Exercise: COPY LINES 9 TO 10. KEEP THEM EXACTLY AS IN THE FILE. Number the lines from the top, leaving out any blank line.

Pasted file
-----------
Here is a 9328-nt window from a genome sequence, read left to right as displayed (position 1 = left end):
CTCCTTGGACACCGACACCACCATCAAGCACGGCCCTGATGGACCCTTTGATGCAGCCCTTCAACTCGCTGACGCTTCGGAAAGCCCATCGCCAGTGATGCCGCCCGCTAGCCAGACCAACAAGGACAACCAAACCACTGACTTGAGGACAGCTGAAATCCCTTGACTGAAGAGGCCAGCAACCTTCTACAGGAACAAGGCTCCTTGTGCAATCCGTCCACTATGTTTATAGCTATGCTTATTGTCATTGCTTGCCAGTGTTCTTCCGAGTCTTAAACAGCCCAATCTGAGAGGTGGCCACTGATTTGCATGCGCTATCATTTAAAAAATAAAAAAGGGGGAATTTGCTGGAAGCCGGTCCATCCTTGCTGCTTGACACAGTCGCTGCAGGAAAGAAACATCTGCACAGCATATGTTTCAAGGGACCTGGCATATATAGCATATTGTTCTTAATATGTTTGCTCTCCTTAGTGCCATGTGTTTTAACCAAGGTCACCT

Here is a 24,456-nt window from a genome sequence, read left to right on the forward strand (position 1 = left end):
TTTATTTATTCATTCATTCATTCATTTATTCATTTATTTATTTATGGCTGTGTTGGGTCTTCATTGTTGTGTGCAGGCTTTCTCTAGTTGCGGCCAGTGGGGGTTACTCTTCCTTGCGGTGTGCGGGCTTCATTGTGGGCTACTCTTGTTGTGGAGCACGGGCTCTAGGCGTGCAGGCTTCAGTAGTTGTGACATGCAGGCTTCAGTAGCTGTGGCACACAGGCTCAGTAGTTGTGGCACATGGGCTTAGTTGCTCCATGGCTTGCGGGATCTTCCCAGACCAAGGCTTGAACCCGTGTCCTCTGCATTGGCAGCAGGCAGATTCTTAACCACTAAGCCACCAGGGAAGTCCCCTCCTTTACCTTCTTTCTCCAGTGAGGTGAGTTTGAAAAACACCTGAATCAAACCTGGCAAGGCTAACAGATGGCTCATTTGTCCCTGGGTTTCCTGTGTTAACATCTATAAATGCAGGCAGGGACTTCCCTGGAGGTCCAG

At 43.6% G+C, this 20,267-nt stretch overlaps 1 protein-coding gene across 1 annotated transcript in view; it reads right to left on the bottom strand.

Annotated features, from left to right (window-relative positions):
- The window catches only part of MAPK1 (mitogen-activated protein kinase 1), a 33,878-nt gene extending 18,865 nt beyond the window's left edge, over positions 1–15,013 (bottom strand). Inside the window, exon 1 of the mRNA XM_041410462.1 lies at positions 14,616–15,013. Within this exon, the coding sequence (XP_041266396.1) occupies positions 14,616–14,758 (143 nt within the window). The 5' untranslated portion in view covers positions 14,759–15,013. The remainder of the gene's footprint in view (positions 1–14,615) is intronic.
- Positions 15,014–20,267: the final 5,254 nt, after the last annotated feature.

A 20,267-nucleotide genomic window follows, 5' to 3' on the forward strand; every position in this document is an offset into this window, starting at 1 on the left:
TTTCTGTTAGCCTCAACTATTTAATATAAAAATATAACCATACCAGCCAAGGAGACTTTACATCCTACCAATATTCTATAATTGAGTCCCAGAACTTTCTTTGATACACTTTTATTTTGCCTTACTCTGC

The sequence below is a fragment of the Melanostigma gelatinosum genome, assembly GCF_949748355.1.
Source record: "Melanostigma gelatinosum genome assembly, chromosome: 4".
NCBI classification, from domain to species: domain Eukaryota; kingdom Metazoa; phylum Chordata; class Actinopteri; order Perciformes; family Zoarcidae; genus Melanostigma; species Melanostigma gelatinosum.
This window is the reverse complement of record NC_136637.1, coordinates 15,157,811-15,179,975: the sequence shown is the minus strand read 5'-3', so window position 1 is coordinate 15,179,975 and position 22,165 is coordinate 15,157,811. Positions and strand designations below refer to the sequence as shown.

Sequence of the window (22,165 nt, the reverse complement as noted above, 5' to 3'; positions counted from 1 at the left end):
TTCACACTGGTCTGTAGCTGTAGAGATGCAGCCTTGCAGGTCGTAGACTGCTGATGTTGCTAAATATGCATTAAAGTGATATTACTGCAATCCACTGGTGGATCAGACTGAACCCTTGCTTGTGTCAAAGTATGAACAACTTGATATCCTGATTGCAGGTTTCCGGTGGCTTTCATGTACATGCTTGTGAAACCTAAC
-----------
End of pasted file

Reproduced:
A 20,267-nucleotide genomic window follows, 5' to 3' on the forward strand; every position in this document is an offset into this window, starting at 1 on the left:
TTTCTGTTAGCCTCAACTATTTAATATAAAAATATAACCATACCAGCCAAGGAGACTTTACATCCTACCAATATTCTATAATTGAGTCCCAGAACTTTCTTTGATACACTTTTATTTTGCCTTACTCTGC